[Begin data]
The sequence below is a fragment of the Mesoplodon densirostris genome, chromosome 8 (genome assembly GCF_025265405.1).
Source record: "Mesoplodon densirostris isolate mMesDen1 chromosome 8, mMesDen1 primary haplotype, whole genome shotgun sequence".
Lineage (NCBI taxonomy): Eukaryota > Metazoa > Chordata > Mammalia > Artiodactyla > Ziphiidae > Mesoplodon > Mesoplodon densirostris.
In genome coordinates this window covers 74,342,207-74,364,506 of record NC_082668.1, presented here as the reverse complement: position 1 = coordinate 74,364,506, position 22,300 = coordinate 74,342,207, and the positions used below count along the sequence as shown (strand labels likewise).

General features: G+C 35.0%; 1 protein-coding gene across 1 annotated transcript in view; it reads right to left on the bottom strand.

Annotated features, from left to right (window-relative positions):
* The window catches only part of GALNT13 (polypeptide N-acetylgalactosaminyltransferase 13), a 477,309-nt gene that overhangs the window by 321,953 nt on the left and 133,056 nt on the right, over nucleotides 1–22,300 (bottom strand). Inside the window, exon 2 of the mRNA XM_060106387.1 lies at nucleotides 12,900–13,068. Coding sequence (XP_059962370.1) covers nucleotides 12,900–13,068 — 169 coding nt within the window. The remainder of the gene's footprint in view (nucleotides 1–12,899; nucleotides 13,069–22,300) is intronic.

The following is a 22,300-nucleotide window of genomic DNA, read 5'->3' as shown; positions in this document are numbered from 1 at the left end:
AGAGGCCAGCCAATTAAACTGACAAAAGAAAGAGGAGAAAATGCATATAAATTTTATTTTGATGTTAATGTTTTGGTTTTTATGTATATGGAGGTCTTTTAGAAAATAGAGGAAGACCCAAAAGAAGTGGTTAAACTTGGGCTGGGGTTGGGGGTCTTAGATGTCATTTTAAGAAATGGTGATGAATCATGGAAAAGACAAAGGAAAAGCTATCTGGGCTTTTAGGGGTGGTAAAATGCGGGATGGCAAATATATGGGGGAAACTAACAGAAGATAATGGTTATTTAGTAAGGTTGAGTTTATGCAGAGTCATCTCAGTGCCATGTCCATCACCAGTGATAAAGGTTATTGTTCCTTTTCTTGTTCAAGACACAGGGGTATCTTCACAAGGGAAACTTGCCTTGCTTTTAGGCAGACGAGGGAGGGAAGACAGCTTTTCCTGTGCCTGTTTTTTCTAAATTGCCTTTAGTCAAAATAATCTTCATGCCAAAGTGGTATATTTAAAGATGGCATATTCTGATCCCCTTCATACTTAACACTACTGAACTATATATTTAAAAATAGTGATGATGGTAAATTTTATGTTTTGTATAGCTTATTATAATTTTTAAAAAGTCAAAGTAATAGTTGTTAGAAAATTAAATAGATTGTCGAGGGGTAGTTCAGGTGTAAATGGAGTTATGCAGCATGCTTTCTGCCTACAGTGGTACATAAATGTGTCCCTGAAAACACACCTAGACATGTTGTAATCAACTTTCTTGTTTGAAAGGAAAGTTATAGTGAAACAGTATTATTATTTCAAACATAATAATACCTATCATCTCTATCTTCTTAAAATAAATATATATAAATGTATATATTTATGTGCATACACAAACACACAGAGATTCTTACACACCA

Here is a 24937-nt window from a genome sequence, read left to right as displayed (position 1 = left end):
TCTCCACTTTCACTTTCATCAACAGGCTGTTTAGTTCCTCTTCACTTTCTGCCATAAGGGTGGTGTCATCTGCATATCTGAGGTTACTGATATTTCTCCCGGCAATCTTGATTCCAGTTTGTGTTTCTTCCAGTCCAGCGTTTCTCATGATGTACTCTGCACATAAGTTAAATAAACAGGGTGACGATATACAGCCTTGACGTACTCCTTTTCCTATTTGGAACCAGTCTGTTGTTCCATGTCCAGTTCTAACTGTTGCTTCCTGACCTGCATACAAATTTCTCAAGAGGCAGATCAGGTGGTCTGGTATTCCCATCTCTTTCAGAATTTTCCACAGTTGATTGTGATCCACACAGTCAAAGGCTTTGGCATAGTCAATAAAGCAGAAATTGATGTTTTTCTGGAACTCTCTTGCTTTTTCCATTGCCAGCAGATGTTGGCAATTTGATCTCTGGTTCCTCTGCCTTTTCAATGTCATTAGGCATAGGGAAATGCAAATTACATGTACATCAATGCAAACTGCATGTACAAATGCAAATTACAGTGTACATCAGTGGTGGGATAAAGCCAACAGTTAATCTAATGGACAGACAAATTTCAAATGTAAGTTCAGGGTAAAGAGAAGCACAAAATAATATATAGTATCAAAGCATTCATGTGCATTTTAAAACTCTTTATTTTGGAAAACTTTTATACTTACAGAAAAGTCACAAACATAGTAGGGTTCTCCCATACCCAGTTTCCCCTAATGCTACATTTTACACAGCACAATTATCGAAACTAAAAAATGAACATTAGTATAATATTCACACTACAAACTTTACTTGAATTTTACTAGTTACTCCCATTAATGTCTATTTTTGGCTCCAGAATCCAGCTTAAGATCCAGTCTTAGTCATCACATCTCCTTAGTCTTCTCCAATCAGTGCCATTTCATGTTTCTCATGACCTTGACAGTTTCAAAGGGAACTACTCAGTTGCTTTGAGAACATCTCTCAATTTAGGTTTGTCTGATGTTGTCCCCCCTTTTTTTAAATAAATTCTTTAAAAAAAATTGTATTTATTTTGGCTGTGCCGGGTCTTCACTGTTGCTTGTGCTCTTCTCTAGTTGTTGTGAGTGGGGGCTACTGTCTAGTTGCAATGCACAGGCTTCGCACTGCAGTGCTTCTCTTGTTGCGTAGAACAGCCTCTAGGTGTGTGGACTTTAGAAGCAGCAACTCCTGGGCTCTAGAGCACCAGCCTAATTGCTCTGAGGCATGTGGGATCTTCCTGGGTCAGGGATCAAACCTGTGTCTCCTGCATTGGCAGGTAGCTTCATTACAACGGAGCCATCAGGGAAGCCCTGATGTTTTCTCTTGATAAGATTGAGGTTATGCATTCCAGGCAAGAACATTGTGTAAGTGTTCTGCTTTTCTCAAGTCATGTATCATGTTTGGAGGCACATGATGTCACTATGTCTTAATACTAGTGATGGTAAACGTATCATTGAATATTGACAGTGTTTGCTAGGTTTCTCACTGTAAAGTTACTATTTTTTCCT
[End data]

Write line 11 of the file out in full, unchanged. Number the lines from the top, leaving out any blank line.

TCTCCACTTTCACTTTCATCAACAGGCTGTTTAGTTCCTCTTCACTTTCTGCCATAAGGGTGGTGTCATCTGCATATCTGAGGTTACTGATATTTCTCCCGGCAATCTTGATTCCAGTTTGTGTTTCTTCCAGTCCAGCGTTTCTCATGATGTACTCTGCACATAAGTTAAATAAACAGGGTGACGATATACAGCCTTGACGTACTCCTTTTCCTATTTGGAACCAGTCTGTTGTTCCATGTCCAGTTCTAACTGTTGCTTCCTGACCTGCATACAAATTTCTCAAGAGGCAGATCAGGTGGTCTGGTATTCCCATCTCTTTCAGAATTTTCCACAGTTGATTGTGATCCACACAGTCAAAGGCTTTGGCATAGTCAATAAAGCAGAAATTGATGTTTTTCTGGAACTCTCTTGCTTTTTCCATTGCCAGCAGATGTTGGCAATTTGATCTCTGGTTCCTCTGCCTTTTCAATGTCATTAGGCATAGGGAAATGCAAATTACATGTACATCAATGCAAACTGCATGTACAAATGCAAATTACAGTGTACATCAGTGGTGGGATAAAGCCAACAGTTAATCTAATGGACAGACAAATTTCAAATGTAAGTTCAGGGTAAAGAGAAGCACAAAATAATATATAGTATCAAAGCATTCATGTGCATTTTAAAACTCTTTATTTTGGAAAACTTTTATACTTACAGAAAAGTCACAAACATAGTAGGGTTCTCCCATACCCAGTTTCCCCTAATGCTACATTTTACACAGCACAATTATCGAAACTAAAAAATGAACATTAGTATAATATTCACACTACAAACTTTACTTGAATTTTACTAGTTACTCCCATTAATGTCTATTTTTGGCTCCAGAATCCAGCTTAAGATCCAGTCTTAGTCATCACATCTCCTTAGTCTTCTCCAATCAGTGCCATTTCATGTTTCTCATGACCTTGACAGTTTCAAAGGGAACTACTCAGTTGCTTTGAGAACATCTCTCAATTTAGGTTTGTCTGATGTTGTCCCCCCTTTTTTTAAATAAATTCTTTAAAAAAAATTGTATTTATTTTGGCTGTGCCGGGTCTTCACTGTTGCTTGTGCTCTTCTCTAGTTGTTGTGAGTGGGGGCTACTGTCTAGTTGCAATGCACAGGCTTCGCACTGCAGTGCTTCTCTTGTTGCGTAGAACAGCCTCTAGGTGTGTGGACTTTAGAAGCAGCAACTCCTGGGCTCTAGAGCACCAGCCTAATTGCTCTGAGGCATGTGGGATCTTCCTGGGTCAGGGATCAAACCTGTGTCTCCTGCATTGGCAGGTAGCTTCATTACAACGGAGCCATCAGGGAAGCCCTGATGTTTTCTCTTGATAAGATTGAGGTTATGCATTCCAGGCAAGAACATTGTGTAAGTGTTCTGCTTTTCTCAAGTCATGTATCATGTTTGGAGGCACATGATGTCACTATGTCTTAATACTAGTGATGGTAAACGTATCATTGAATATTGACAGTGTTTGCTAGGTTTCTCACTGTAAAGTTACTATTTTTTCCT